In 1986, Western Springs was celebrating its centennial … 100 years as a village. As part of the year-long festivities, the Centennial Commission decided to select local men and women as “Citizens of the Month”. Those selected were to have made “outstanding and lasting contributions” to the village.
In that first year, the list reflected a wonderful cross-section of deserving people. They included Don Barnes, former school superintendent, Charles Neal, the driving force behind developing the Grand Avenue Community Center, Maude Ericson, who created the town’s historical society, and Catherine Menninger, who founded the Community Extension Project.
When the Centennial year concluded, the Western Springs Community Center Association (WSCCA) decided to continue this recognition program by selecting a deserving man and woman on an annual basis. The event would feature a banquet, which would also be used to raise funds for the then-new community center. The selection committee would consist of previously designated “Citizens of the Month”, who would make their selections based on nominees’ prior community service.
Chosen that year were Ed Johnson, the proprietor of Village Hardware who was also active in community affairs, and Ruth Vogele, who had served on numerous village and church boards and commissions. The selectees were recognized at the WSCCA “Grand Ball”, which was open to the public.
But, being selected for this honor did not end there. The selectees assumed responsibility for chairing the committee to solicit nominees sfor the following year and then coordinating the voting process, banquet arrangements, ticket sales, and program. And, of course, they were expected to ride in the village’s annual Memorial Day parade.
Over the next eleven years, the list of selectees included such familiar names as Len Caldeira, the moving force behind the Tower Trot, Saranne Milano, who served as village president and was active in numerous youth and church organizations, and John Kravcik, who also served as village president and on numerous church and school committees.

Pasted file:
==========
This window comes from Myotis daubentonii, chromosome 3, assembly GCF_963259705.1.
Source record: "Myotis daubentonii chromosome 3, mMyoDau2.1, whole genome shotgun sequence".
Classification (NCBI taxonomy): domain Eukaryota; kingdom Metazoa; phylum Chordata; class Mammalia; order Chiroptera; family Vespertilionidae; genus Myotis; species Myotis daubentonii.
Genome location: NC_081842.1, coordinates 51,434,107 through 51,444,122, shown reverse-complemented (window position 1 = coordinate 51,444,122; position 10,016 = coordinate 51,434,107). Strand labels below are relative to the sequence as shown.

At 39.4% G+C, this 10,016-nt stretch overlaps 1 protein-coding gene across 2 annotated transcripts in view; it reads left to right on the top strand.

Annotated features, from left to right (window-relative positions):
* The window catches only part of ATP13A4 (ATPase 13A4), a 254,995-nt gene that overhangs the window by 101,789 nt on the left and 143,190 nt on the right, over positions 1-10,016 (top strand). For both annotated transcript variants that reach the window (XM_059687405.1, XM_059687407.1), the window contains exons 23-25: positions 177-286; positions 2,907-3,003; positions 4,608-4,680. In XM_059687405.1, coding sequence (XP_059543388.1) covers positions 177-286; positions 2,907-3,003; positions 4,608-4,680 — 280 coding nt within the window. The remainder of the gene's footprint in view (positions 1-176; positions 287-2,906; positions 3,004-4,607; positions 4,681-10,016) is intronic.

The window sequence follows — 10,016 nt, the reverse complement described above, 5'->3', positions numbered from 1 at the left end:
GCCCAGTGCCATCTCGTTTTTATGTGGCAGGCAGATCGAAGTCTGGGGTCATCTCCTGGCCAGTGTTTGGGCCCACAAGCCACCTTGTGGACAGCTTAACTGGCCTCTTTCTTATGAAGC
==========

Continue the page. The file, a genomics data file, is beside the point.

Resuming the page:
By 1998, the Grand Avenue Community Center bonds had been paid off and the WSCCA’s fund-raising needs had lessened. As a result, the association transferred the Citizens of the Year program to the Friends of the Parks and the Thomas Ford Library Foundation. These sponsoring groups would alternate, each coordinating the event every other year. But, the selection process continued as before, including an annual banquet to recognize the recipients.
While this arrangement lasted for four years, it was finally decided to let the Citizens of the Year Committee to operate independently.
The ensuing 10 years saw the selection of some of the village’s most involved and dedicated individuals. For example, for 2010, the 125th anniversary of the village’s founding, the Committee selected Liz Burns who had served the Ford Library for many years, as well as Pete Caris, whose work with the Historical Society was exemplary. See second photo.
But, all was not well. For example, paid banquet attendance declined from 247 in 2004 to just 130 in 2009. Yet, expenses did not decline proportionately, resulting in a small net loss.
While some attributed the steady drop in attendance to the relatively high ticket price ($75 per person), the Committee felt that the event was simply not attracting enough younger people. According to Jeanine Jasica, herself a 1999 Citizen of the Year, “They (younger people) aren’t coming out, and they are not nominating people for Citizen of the Year”. The rest of the committee apparently agreed, voting 13 to 7 in favor of concluding the event after 2010.
While the committee was hopeful that another group might step forward and perhaps take the program in a new direction, this did not happen. But, as Jasica said, “… we’ve had a great run and a lot of fun.”
Each week, the Western Springs Historical Society presents a “Blast from the Past”. To view prior stories, visit us at www.westernspringshistory.org.